First, as to the second part of your question. I think he takes our freedom "in experience" as unproblematic.We can simply observe ourselves as "entities" among phenomena and see that we choose this or that. Moreover, to engage in science and discover "causalities" (efficient or otherwise) also requires speculative freedom. We can insert "spontaneity" into the causals chains to do "experiments." Notably he calls this not some "absolute freedom," but a type of "second causality" to preserve, I believe, its moral imperatives. So our "freedom" is traceable as an uncaused, spontaneous "cause" among sensible things, but not determined by them. Hence moral duties.

Now the difficulty. This tells of nothing about the origins, limits, or demands of this practical, experiential freedom. It is free of efficient "causality" and must therefore originate in the noumenal or transcendental realm. Here it can enjoy "logical relations" apart from temporally "causal relations." Like everything else the will or "soul" has a double existence as phenomenal and as "ding an sich." The problem is, how does Kant know? We presumably have no access to such noumenal entities.

In the Preface, 2E Kant argues that we cannot "know" we have this freedom. We cannot "know" things-in-themselves, such as our soul. But we can still "think" them hypothetically, as long as they are not self-contradicting. So we can deduce this freedom from (1) the observation of experience, (2) the fact that it is not rationally contradicted, and (3) the necessity of some transcendental origin of moral freedom. Such knowledge enables Kant to do what he really wants to do. Which is to makes rational claims about this freedom and practical reason, preserving us from epistemological and moral anarchy.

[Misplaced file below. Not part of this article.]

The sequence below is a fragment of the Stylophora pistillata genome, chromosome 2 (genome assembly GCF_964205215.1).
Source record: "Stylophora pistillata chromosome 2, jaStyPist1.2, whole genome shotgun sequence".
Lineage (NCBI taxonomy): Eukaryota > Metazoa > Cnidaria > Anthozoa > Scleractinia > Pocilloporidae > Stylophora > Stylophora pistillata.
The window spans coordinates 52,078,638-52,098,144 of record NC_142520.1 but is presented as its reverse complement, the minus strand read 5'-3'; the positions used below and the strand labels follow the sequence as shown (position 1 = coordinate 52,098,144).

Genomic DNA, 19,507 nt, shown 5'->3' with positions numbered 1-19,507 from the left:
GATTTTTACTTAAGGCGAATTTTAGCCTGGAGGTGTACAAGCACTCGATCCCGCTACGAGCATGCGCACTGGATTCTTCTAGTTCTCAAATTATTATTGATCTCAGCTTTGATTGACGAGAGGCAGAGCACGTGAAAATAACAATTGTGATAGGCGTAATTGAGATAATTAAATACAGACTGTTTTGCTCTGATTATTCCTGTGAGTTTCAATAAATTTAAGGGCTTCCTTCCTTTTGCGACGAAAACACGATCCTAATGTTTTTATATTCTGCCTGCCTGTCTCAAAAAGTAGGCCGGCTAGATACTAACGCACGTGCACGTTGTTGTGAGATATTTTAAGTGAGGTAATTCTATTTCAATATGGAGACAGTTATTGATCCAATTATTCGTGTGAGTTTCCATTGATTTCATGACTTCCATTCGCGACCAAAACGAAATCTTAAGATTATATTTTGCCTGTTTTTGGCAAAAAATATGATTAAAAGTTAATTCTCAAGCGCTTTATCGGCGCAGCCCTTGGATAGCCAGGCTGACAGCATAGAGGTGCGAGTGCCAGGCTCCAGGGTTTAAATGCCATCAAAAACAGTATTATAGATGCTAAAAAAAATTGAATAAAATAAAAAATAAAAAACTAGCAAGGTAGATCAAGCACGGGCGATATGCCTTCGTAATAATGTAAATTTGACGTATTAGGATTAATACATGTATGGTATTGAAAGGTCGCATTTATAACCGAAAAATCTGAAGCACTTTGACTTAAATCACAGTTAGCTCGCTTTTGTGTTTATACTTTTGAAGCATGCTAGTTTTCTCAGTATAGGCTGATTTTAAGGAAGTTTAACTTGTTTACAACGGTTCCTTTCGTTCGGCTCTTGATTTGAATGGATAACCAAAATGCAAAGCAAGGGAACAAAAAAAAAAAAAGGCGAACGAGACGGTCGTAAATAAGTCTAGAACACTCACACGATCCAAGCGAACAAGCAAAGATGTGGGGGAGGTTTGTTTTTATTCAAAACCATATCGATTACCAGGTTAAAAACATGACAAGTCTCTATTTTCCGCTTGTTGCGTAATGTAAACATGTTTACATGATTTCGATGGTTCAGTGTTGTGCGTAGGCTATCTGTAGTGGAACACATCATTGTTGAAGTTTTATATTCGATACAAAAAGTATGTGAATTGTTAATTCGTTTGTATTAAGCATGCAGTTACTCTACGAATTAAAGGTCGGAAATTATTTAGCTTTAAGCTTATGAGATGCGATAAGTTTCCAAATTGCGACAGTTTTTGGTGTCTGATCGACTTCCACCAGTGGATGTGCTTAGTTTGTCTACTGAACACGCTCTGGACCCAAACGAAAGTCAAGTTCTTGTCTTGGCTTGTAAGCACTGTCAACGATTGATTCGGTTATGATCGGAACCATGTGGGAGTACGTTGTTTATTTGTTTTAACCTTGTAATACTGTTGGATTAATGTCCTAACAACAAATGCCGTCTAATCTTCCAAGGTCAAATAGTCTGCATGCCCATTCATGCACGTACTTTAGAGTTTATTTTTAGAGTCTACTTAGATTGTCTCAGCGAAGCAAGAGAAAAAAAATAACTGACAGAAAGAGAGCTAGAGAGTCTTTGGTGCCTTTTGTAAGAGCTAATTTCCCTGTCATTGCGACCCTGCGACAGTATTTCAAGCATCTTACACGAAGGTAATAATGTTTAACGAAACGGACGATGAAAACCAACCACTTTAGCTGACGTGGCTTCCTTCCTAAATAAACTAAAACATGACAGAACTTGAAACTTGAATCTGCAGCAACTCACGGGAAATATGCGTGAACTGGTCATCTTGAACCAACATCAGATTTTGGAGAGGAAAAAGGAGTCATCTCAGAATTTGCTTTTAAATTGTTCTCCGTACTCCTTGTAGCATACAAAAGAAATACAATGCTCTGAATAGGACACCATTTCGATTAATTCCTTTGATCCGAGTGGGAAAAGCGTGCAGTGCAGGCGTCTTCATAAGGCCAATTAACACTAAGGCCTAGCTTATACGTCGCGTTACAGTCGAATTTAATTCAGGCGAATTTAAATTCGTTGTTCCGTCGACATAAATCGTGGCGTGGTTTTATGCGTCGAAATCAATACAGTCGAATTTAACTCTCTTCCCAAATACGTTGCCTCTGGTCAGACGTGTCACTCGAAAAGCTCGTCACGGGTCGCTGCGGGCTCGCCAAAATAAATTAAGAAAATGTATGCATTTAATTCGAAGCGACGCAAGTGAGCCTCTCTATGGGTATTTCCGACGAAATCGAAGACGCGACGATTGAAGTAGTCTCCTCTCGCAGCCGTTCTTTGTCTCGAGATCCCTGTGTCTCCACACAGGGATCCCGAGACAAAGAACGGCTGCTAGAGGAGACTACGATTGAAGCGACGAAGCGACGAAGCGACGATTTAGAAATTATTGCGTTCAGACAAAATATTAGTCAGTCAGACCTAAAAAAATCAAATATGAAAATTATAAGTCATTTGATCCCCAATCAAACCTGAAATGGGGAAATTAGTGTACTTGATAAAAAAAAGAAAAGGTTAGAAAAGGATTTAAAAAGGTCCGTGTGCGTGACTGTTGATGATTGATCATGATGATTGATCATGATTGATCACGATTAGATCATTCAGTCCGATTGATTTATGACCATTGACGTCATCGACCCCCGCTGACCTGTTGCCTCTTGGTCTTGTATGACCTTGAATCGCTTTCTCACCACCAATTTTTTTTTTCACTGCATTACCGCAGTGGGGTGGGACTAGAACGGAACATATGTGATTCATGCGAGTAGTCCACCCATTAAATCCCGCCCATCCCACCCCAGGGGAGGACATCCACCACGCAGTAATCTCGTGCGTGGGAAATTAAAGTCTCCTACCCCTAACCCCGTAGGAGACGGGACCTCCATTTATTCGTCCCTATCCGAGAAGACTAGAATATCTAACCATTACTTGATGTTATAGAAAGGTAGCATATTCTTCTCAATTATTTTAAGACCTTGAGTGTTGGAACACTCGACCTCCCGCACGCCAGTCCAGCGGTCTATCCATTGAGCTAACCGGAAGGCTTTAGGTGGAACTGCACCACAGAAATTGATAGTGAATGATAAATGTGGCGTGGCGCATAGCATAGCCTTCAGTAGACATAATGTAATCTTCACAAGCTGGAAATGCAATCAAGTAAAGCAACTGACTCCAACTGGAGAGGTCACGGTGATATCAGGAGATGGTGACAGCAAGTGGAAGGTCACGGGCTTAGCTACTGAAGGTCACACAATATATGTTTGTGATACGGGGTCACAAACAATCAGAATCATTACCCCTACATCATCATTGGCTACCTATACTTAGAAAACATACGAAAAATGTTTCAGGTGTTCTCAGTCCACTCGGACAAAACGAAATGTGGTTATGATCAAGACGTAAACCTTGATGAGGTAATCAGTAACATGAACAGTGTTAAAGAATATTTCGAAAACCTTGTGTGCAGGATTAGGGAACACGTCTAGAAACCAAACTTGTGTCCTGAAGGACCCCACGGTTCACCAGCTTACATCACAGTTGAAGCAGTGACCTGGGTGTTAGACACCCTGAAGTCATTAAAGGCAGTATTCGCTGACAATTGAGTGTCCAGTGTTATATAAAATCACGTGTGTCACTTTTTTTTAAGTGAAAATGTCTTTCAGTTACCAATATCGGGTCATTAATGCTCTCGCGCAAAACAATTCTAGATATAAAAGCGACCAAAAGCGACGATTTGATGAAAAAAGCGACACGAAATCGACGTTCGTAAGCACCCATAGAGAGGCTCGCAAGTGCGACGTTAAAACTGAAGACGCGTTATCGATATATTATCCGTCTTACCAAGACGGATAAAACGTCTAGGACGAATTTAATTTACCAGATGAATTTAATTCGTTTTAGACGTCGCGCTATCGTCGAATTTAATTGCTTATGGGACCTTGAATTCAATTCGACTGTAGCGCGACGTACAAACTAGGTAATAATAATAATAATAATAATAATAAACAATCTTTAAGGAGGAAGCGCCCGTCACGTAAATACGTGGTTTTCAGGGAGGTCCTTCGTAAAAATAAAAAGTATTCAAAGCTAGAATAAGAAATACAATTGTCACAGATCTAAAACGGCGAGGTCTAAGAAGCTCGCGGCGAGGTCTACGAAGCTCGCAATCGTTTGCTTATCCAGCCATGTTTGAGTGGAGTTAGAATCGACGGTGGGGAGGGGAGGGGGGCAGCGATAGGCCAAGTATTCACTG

My understanding is that Kant rewrote this material several times and that nobody, himself included, is entirely satisfied with it. To have his "two causalities" he must separate the phenomenal and noumenal, but must then tell us how he can make claims about the "noumenal" origins of "practical" reason. While I agree with the substance of your criticisms, I am not sure they affect Kant's overall argument. Science can always gain more and more knowledge of cosmological or neural "causes" in the sensible realm. But we can never secure any "final" causes except with regard to moral-practical reasoning.